Teaser The Hunger Games: Mockingjay Part 1

•1,January 11, 2015 • Leave a Comment

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Lionsgate has unveiled the final trailer for The Hunger Games: Mockingjay Part One. The video features a “burning” message from rebel Katniss Everdeen to the villainous President Snow—what do you think?

Thus far, the trailer has drawn more than 26,000 “like” on Facebook. Throughout the past few months, several promotional videos have surfaced for this movie including two “Panem Addresses,” a clip, and a teaser trailer.

Source: Galleycat

Collector’s Edition of “Divergent’

•1,January 11, 2015 • Leave a Comment

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HarperCollins will publish a collector’s edition of Divergent on October 21, 2014. In the video embedded above, author Veronica Roth shares details about this book.

Roth reveals that she wrote two essays for this project; one is about an alternate beginning withTobias “Four” Eaton as the star protagonist and the second focuses on Caleb Prior. Other special features include fan art, an excerpt from the Divergent movie script, and a poster.

Source: Galleycat

Architecture of the Future

•1,January 11, 2015 • Leave a Comment

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“Every great architect is — necessarily — a great poet. He must be a great original interpreter of his time, his day, his age.”

Those are the words of one undeniably great architect, Frank Lloyd Wright, whose visions of harmonious design and innovating urban planning amounted to his own brand of organic architecture. We’d argue that Wright wasn’t just an interpreter of his time — he was able to foresee the needs and desires of ages ahead of him. The architect is — necessarily — a visionary capable of seeing into the future.

In the spirit of architecture’s fortune telling abilities, we’ve put together a list of our favorite contemporary designs that shed light on the future of our visual world. Behold, 14 designs that show the architecture of tomorrow.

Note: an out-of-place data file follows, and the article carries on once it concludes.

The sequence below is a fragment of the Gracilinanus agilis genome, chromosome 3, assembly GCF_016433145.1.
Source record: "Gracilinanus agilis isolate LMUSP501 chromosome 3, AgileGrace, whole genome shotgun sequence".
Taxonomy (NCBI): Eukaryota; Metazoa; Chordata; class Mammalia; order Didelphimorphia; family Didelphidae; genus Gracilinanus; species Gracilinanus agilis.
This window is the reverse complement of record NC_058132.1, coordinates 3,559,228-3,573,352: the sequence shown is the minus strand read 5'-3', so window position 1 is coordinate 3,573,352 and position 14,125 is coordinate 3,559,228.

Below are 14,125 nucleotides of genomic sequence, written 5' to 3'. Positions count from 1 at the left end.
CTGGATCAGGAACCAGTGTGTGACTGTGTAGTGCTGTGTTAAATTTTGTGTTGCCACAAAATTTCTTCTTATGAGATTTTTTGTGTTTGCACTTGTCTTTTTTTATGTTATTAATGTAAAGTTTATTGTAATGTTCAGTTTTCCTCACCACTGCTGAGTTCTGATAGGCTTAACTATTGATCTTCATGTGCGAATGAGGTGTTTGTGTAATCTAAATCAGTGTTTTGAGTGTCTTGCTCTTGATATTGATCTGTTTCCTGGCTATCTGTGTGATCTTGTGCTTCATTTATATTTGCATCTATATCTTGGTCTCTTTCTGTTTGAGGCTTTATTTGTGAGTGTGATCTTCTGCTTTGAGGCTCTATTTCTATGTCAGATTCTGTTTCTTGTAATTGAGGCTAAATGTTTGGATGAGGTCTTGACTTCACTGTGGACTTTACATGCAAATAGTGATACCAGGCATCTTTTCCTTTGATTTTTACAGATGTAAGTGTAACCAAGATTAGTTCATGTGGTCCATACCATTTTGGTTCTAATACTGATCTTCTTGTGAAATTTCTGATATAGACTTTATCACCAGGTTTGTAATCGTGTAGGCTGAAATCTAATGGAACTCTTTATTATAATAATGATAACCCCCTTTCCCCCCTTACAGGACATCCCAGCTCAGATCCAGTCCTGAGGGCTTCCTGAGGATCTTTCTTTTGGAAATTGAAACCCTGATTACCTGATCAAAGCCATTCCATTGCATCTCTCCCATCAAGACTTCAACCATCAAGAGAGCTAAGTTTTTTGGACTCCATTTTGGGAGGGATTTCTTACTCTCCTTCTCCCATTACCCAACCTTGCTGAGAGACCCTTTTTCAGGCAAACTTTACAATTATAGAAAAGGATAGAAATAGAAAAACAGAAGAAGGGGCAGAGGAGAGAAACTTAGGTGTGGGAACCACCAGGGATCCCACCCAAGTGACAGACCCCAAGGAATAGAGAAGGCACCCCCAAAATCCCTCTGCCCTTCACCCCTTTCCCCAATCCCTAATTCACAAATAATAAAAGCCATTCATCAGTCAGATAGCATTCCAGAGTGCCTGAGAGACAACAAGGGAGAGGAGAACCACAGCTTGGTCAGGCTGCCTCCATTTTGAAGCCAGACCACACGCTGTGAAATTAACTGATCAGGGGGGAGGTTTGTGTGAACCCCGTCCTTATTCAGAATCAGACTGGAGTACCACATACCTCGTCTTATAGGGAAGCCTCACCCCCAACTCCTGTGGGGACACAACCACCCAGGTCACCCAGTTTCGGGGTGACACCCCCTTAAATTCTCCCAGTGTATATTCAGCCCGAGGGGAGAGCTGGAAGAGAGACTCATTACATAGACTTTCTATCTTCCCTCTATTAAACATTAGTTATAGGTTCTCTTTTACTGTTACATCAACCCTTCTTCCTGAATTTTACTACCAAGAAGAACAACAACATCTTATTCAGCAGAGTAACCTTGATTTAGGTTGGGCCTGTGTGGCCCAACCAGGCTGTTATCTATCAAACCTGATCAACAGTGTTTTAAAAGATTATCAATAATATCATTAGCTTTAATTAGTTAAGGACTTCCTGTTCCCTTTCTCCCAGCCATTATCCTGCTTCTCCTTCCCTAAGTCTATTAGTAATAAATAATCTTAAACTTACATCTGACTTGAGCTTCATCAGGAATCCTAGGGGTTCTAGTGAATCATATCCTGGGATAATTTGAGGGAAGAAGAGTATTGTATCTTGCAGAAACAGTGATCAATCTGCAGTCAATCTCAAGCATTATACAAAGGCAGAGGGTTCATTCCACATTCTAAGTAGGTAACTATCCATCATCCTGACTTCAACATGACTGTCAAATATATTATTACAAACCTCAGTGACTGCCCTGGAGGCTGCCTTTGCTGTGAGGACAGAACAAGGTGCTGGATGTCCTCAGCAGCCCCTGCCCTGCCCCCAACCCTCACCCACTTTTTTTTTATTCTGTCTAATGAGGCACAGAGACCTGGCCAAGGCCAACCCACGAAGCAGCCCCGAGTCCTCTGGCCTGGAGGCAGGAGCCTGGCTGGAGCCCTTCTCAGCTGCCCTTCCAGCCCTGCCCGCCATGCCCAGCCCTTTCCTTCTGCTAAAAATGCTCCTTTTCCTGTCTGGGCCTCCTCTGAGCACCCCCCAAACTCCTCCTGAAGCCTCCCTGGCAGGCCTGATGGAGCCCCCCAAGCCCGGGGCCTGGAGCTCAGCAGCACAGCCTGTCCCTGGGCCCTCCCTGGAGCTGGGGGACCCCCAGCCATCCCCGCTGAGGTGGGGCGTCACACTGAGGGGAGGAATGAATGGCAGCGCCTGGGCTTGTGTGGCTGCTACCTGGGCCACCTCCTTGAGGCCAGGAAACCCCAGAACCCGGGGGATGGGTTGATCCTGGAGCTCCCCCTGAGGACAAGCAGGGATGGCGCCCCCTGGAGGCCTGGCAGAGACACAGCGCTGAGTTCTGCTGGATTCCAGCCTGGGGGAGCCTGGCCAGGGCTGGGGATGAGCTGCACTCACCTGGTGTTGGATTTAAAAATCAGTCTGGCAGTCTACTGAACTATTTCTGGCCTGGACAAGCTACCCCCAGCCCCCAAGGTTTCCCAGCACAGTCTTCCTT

Read further @ The Huffington Post

Interview with Jamaican Kincaid

•1,January 11, 2015 • Leave a Comment

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Jamaica Kincaid is simply not one to mince words.

When she speaks, the revered 65-year-old Antiguan-American novelist does so deliberately — and she’s not afraid to interrupt a question when she sees it fit.

Kincaid, who got her start at the New Yorker during the magazine’s William Shawn era in the ’70s, has produced work that has earned her an enviable list of awards, including an American Book Award for her latest novel, 2013’s See Now Then.

One gets the impression Kincaid is afraid of nothing — something that comes across in her writing, as well. Her work, at times, has been criticized for being “angry,” a criticism she’s rightfully dismissed as invalid, saying her work is only labeled that because she is black and a woman.

Based on an interview with The Huffington Post, here are just some of the many qualities that make Kincaid — and her work — so incredible.

Read further @ The Huffington Post

The Age of YA – Infographic

•1,January 11, 2015 • Leave a Comment

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Source: Galleycat

Book Review: The Book of Unknown Americans

•1,January 11, 2015 • Leave a Comment

The U.S. gives the Riveras hope, but it doesn’t always make the fruit of that hope easy to get. Here is how Alma’s monologue begins: ”Back then, all we wanted was the simplest things: to eat good food, to sleep at night, to smile, to laugh, to be well. We felt it was our right as much as anyone else’s, to have those things.” And the book hits its first ominous note. ”Of course,” she continues, ”when I think about it now, I see that I was naïve.”

Alma’s is the first in a series of vignettes, first in her own voice, then in Arturo’s, then in the voices of the people who reside in the apartment building they come to inhabit, all Latinos in diaspora, with widely ranging stories of arrival and survival in the place they’re now trying to see as  home. As the stories pile up, framing the central action, it’s hard not to think a little of Sarah Jones’s remarkable 2004 play Bridge and Tunnel, which told stories of transit and arrival in quick deft episodes, or of Sandra Cisneros’s groundbreaking The House on Mango Street,  a coming-of age-story whose shifting lenses captured both a community’s interconnectedness and a young woman’s maturing.

Read further @ Barnes & Noble

 

Villainesses In Literature

•1,August 30, 2014 • Leave a Comment

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Great Villainesses In Literature

Some of the most memorable characters in literature are those wicked baddies we adore to hate. Perhaps that’s because, on some level, we can relate to them (my husband would say some of us more than others, ahem). They’ve always been an essential part of good dramas, from fairy tales to modern classics. And, in my slightly jaded but always spot-on opinion, some of the best villains in literary history have been female, dating as far back as the monster Grendel’s mother in the epic Old English poem, Beowulf.

Read further @ Huffington Post

 
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